Dysentery is an intestinal inflammation, primarily of the colon. It can lead to mild or severe stomach cramps and severe diarrhea with mucus or blood in the feces. Without adequate hydration, it can be fatal. Infection with the Shigella bacillus, or bacterium, is the most common cause.
The symptoms of dysentery range from mild to severe, largely depending on the quality of sanitation in the areas where infection has spread. In developed countries, signs and symptoms of dysentery tend to be milder than in developing nations or tropical areas.
Mild symptoms include:
A slight stomach-ache
Safe water supply
Safe excreta disposal
Laboratory results will reveal whether the infection is due to Shigella or Entamoeba histolyca infection. However, any patient with diarrhea or vomiting should drink plenty of fluids to prevent dehydration. If they are unable to drink, or if diarrhea and vomiting are profuse, intravenous (IV) fluid replacement may be necessary. The patient will be placed on a drip and monitored.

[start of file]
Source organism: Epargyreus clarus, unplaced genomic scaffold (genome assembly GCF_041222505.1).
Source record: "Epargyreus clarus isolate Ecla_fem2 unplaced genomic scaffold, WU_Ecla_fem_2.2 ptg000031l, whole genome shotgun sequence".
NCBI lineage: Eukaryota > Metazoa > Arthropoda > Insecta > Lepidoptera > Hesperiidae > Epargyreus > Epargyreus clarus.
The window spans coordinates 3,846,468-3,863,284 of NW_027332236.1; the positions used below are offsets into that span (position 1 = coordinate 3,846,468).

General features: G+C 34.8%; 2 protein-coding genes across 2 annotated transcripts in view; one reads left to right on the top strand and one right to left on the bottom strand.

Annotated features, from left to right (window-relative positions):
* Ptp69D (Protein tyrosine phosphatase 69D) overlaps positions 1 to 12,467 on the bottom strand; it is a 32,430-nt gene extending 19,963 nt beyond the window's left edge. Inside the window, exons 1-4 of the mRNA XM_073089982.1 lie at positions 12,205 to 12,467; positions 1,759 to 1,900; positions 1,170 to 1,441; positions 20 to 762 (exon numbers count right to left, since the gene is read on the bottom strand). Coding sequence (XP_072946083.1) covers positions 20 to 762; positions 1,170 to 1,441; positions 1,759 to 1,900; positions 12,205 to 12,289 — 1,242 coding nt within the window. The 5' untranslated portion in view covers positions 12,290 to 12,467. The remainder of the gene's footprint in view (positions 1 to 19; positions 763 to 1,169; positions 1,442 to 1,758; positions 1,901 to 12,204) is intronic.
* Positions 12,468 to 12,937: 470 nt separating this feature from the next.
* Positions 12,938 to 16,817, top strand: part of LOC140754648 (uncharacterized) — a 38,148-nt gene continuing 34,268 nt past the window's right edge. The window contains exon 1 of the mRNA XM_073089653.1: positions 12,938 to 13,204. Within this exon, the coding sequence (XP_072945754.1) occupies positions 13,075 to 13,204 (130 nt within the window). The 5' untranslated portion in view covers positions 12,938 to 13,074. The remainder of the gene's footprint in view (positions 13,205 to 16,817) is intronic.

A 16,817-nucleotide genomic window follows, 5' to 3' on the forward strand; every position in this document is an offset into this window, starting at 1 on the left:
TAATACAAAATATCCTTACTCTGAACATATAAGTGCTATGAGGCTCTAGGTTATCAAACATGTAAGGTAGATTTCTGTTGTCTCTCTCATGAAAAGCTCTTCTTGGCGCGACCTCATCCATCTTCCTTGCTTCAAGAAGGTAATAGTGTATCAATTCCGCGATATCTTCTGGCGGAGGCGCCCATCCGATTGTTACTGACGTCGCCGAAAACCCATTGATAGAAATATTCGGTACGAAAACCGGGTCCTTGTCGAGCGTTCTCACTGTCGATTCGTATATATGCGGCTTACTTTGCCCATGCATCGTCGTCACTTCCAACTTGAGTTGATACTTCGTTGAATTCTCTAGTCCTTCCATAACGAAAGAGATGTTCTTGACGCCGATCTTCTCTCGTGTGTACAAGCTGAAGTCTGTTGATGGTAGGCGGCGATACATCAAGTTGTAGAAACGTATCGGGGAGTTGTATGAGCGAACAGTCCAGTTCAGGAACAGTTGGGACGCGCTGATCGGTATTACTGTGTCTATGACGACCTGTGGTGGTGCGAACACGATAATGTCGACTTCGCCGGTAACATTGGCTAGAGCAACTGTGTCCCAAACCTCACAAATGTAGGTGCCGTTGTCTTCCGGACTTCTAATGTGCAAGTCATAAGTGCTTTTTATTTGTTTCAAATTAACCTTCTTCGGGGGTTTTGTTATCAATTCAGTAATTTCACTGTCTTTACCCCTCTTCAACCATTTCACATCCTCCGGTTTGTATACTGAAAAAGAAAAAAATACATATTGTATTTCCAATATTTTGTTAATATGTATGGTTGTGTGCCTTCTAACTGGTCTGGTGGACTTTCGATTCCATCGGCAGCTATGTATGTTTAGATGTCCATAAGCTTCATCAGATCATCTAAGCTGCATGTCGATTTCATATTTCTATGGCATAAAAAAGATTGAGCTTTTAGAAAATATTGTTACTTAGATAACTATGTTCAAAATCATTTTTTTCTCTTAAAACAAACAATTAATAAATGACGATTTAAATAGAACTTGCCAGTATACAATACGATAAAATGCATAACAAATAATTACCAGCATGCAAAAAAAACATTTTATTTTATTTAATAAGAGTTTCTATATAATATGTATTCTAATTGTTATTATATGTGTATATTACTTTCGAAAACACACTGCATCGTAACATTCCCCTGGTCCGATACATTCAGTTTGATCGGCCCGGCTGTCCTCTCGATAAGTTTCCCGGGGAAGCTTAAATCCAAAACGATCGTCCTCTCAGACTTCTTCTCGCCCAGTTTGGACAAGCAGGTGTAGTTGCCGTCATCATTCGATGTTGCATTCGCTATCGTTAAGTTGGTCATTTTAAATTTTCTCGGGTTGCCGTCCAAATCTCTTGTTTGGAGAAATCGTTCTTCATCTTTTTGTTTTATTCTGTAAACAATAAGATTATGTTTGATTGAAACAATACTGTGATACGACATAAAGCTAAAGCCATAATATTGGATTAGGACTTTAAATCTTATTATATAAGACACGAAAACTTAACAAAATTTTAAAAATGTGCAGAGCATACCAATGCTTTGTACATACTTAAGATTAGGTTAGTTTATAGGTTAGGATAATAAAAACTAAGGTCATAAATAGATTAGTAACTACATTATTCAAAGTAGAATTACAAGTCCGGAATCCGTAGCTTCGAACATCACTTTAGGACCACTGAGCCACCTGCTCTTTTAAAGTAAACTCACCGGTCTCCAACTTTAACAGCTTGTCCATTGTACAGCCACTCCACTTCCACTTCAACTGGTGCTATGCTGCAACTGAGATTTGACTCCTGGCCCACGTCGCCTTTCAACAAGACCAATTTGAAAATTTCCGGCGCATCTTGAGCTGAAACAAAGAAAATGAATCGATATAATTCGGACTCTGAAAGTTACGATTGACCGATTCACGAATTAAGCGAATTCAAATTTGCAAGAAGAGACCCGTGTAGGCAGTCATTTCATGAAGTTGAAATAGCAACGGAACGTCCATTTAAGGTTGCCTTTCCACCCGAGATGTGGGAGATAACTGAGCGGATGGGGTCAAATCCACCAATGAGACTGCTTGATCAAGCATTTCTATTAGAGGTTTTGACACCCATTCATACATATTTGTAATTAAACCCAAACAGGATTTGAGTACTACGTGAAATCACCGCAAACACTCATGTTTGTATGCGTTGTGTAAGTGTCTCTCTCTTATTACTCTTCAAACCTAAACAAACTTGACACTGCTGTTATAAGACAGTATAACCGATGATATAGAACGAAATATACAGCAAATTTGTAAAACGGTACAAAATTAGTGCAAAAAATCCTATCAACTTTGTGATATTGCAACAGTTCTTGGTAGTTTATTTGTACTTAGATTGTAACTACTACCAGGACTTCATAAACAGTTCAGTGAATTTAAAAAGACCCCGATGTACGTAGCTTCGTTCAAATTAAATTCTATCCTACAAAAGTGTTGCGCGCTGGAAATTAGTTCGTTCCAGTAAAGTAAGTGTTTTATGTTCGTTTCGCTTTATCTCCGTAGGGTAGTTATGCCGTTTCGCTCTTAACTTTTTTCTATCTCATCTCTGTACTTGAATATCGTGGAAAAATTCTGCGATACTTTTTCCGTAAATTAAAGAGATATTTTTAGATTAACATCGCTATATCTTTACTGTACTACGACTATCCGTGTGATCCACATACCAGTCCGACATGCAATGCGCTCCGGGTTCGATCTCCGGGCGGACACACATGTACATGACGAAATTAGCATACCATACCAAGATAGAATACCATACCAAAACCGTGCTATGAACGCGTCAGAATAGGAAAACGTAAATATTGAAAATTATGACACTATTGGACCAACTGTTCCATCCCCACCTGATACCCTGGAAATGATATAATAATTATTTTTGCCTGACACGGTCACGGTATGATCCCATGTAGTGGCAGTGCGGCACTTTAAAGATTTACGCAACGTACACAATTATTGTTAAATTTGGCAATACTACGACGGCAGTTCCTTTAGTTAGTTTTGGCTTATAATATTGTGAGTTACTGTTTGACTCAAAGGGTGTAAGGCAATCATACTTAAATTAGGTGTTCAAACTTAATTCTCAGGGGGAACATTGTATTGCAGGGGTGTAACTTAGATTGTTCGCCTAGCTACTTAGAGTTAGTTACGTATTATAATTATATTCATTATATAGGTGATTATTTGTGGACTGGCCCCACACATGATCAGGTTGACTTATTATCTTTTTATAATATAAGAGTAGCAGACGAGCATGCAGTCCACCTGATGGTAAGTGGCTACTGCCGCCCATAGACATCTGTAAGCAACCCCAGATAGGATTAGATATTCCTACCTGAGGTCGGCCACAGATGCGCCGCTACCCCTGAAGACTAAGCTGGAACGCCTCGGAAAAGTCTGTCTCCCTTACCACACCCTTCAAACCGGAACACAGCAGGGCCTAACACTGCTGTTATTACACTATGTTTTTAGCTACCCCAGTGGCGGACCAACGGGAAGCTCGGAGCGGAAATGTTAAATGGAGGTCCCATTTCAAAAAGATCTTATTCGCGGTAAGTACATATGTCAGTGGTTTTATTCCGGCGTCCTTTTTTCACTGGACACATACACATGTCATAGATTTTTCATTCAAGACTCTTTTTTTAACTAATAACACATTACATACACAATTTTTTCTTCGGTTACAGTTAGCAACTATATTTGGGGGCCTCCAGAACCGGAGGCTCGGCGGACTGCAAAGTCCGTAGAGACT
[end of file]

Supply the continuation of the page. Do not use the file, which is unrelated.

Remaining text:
Treatment for mild bacillary dysentery
Mild bacillary dysentery, the kind commonly found in developed countries with good sanitation, will normally resolve without treatment.
However, the patient should drink plenty of fluids. In more severe cases, antibiotic drugs are available.
Treatment for amoebic dysentery
Amoebicidal medications are used to treat Entamoeba histolyca. These will ensure that the amoeba does not survive inside the body after symptoms have resolved.